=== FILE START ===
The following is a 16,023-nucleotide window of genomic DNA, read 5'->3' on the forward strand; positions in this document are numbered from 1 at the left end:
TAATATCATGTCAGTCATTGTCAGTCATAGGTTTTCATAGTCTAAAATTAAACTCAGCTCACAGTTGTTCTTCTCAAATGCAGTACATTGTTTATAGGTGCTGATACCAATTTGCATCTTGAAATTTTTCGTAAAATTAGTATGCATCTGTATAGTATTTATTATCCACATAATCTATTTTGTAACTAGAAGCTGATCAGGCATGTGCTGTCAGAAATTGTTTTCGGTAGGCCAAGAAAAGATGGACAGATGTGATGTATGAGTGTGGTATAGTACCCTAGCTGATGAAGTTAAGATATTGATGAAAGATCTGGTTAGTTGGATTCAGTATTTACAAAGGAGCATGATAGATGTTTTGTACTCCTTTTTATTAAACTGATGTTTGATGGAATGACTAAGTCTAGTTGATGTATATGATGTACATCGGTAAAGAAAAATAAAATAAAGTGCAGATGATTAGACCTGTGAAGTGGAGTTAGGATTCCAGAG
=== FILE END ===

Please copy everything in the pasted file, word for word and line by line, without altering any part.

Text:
The following is a 16,023-nucleotide window of genomic DNA, read 5'->3' on the forward strand; positions in this document are numbered from 1 at the left end:
TAATATCATGTCAGTCATTGTCAGTCATAGGTTTTCATAGTCTAAAATTAAACTCAGCTCACAGTTGTTCTTCTCAAATGCAGTACATTGTTTATAGGTGCTGATACCAATTTGCATCTTGAAATTTTTCGTAAAATTAGTATGCATCTGTATAGTATTTATTATCCACATAATCTATTTTGTAACTAGAAGCTGATCAGGCATGTGCTGTCAGAAATTGTTTTCGGTAGGCCAAGAAAAGATGGACAGATGTGATGTATGAGTGTGGTATAGTACCCTAGCTGATGAAGTTAAGATATTGATGAAAGATCTGGTTAGTTGGATTCAGTATTTACAAAGGAGCATGATAGATGTTTTGTACTCCTTTTTATTAAACTGATGTTTGATGGAATGACTAAGTCTAGTTGATGTATATGATGTACATCGGTAAAGAAAAATAAAATAAAGTGCAGATGATTAGACCTGTGAAGTGGAGTTAGGATTCCAGAG